Dear Colleagues, Students, Alumni, Auditors, and Friends,
As an undergraduate, I was required to take one Art History class. This “Art Humanities” requirement was just a box that I needed to check off on a form (yes, a print form and not an electronic one!). Or so I thought.
Very quickly, I learned that this course had so much more to teach me. To understand a single painting, we would spend most of the class exploring concepts that I was learning in my other courses in Religious Studies, Philosophy, and History. Suddenly I understood why people would walk into a museum and carefully examine a visual or material object, and not just rush through to the museum shop and café.
As I write these words reminiscing on my undergraduate Art History class, it is the first day of the Fall 2019 semester. The campus is suddenly full of students, some new and some returning, all on their way to class. And many of them will walk into a class that they think will merely check off a box, only to discover new worlds and new possibilities.
The Department of Art History at the University of Wisconsin-Madison strives to be a place where students can have such experiences. We have award-winning teachers and researchers who help teach visual literacy and inspire inquiry in the spirit of the Wisconsin Idea.
This year we welcome a new faculty member, Prof. Jennifer Nelson, who specializes in Early Modern Art. We also re-introduce Prof. Yuhang Li, who has just been promoted from Assistant to Associate Professor. We will have many exciting announcements about new faculty books and publications over the 2019–20 academic year. In addition, we will host our first annual Howard Schwartz Memorial Lecture in the spring.
As we near the celebration of our 100th year as a department (in 2025), I am proud to say that the Department of Art History at the University of Wisconsin-Madison has a bright future. We will continue to work to inspire the next generation of students who walk into our classrooms expecting to fulfill a requirement, and who walk out with a much greater sense of fulfillment.
If you are interested in learning more about our department, please do not hesitate to contact me.
Jordan D. Rosenblum
Belzer Professor of Classical Judaism
Max and Frieda Weinstein-Bascom Professor of Jewish Studies
Chair, Department of Art History
Through our innovative research, teaching, and outreach activities, the department takes a leading role in promoting visual literacy, emphasizing careful attention to continuities and differences across time and space. Examining expressive media, from archaeological artifacts to new media technologies, we explore the ways in which art and visual and material culture are fully integrated into larger cultural histories. In our specialized focus on images, objects, and the built environment, we promote critical and creative approaches to analysis, problem-solving, writing, and visual communication in a variety of media. Through interdisciplinary collaborations, we aim to encourage aesthetic, historical, economic, and ethical questions in order to produce new knowledge, sophisticated readers, engaged writers, critical viewers, and confident cultural citizens who are well prepared to thrive in global society.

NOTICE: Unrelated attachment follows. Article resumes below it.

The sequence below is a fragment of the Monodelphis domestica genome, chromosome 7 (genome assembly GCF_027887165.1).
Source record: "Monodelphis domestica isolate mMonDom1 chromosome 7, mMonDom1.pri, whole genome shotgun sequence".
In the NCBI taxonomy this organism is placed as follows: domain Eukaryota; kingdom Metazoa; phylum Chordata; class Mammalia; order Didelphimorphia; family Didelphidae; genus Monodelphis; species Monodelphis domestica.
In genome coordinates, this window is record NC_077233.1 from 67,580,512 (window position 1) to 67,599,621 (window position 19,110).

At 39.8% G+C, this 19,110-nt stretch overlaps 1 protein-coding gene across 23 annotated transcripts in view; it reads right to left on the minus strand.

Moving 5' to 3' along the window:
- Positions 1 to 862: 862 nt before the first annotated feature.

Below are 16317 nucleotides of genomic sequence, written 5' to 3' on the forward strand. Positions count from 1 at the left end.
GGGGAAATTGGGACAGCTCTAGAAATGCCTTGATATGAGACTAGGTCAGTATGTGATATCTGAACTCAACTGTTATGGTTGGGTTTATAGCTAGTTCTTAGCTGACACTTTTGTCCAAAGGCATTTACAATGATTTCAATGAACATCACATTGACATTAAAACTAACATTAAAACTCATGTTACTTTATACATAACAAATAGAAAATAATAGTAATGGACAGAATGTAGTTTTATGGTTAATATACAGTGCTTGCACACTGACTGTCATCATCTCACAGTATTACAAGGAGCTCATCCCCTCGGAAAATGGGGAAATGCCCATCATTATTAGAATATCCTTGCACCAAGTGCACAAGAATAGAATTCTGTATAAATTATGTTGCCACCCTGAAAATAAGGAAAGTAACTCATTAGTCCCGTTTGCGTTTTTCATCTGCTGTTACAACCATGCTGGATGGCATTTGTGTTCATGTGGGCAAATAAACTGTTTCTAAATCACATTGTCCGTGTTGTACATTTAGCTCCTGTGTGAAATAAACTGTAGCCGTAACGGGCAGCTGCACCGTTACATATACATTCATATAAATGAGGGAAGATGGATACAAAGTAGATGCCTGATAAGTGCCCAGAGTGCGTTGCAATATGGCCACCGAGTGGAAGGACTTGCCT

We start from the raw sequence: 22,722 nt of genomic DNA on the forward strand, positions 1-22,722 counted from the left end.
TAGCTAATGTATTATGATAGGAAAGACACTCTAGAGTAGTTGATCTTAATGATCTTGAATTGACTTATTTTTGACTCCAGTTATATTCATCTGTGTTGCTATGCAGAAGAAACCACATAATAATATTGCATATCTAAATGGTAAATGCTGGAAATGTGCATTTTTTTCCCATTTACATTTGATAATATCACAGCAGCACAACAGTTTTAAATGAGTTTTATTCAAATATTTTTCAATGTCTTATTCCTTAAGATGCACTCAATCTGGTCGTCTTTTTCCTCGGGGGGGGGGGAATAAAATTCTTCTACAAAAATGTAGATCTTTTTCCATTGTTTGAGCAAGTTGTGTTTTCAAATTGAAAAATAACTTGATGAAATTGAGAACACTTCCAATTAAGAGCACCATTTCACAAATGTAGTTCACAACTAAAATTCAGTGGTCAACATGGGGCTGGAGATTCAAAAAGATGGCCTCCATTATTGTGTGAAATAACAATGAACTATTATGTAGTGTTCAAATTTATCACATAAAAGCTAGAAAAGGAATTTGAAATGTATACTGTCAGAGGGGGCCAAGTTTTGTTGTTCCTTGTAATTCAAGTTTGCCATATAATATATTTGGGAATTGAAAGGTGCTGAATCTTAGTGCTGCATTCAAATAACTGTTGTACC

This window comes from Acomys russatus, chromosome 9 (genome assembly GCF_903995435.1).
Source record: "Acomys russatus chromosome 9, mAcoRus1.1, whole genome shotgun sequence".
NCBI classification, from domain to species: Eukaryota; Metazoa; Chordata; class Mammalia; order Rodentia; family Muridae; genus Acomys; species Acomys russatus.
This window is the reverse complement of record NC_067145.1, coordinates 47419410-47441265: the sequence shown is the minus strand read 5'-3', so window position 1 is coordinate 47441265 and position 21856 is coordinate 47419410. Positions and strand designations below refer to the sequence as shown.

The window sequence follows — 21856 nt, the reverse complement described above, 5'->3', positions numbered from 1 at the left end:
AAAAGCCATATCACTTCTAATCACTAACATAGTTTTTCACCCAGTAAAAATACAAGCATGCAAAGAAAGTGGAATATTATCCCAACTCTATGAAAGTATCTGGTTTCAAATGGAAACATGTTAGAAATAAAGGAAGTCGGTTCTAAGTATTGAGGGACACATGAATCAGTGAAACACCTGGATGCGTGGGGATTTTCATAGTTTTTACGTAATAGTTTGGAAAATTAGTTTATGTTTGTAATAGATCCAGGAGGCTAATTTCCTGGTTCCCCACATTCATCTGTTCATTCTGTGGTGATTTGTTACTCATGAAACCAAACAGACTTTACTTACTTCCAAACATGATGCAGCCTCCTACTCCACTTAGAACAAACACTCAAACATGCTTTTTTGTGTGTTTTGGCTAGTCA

Our strengths lie in the great breadth of our faculty’s areas of specialization and course offerings, the diversity of our approaches, the interdisciplinary emphasis of our research and teaching, and our engagement with curatorial and museum studies. The department pursues innovative research and offers engaging courses in a wide range of areas, including to name a few: African and African Diaspora art; American material culture; Contemporary art and theory; Chinese Art; Curatorial Studies; Early Modern European art; Islamic art and architecture; Japanese art; Medieval European art; Print Culture; Photography, Film, and Video; Vernacular architecture; Victorian art and material culture, and Visual studies and Critical Theory.
PRIDE IN PURPOSE AND ACHIEVEMENT
Founded in 1925 by the distinguished German scholar Oskar Hagen, Art History is a dynamic department that teaches and pursues cutting-edge research in the history of art, material culture, and visual culture, ranging from the prehistoric to the contemporary and from Africa, Asia, and Europe to the Americas. Through the 1970s, James Watrous, one of Hagen’s doctoral students, continued the department’s growth in size, scholarship, and significance. He fulfilled Hagen’s dream of building a museum as a laboratory for the Department of Art History. Today, Art History shares a handsome building with the Chazen Museum of Art and the Kohler Art Library. Here students pursue original research that draws on the resources of theses collections. In partnership with the Chazen and other local and regional museums, we offer our students rare opportunities to engage in hands-on learning about objects and the curatorial process through special exhibitions
- Each year, the Department of Art History serves more than 100 undergraduate art history majors and approximately 35 graduate students who are in various stages of their master’s and Ph.D. programs.
- We recruit students from throughout the United States, Central and South America, Africa, Asia, and Europe.
- Art History graduates have continued their studies at the graduate level at other top schools.
- Art History graduates are pursuing a broad range of careers, including faculty and curatorial positions at major universities, colleges, galleries, and museums where they are making significant contributions through important publications and exhibitions.
- Our internationally recognized faculty have held prestigious fellowships from the Guggenheim Foundation, the Institute for Advanced Study, the Metropolitan Museum of Art, the National Museum and Library, the Getty Research Foundation, the Deutscher Akademischer Austauschdienst, and the Center for Advance Study in the Visual Arts.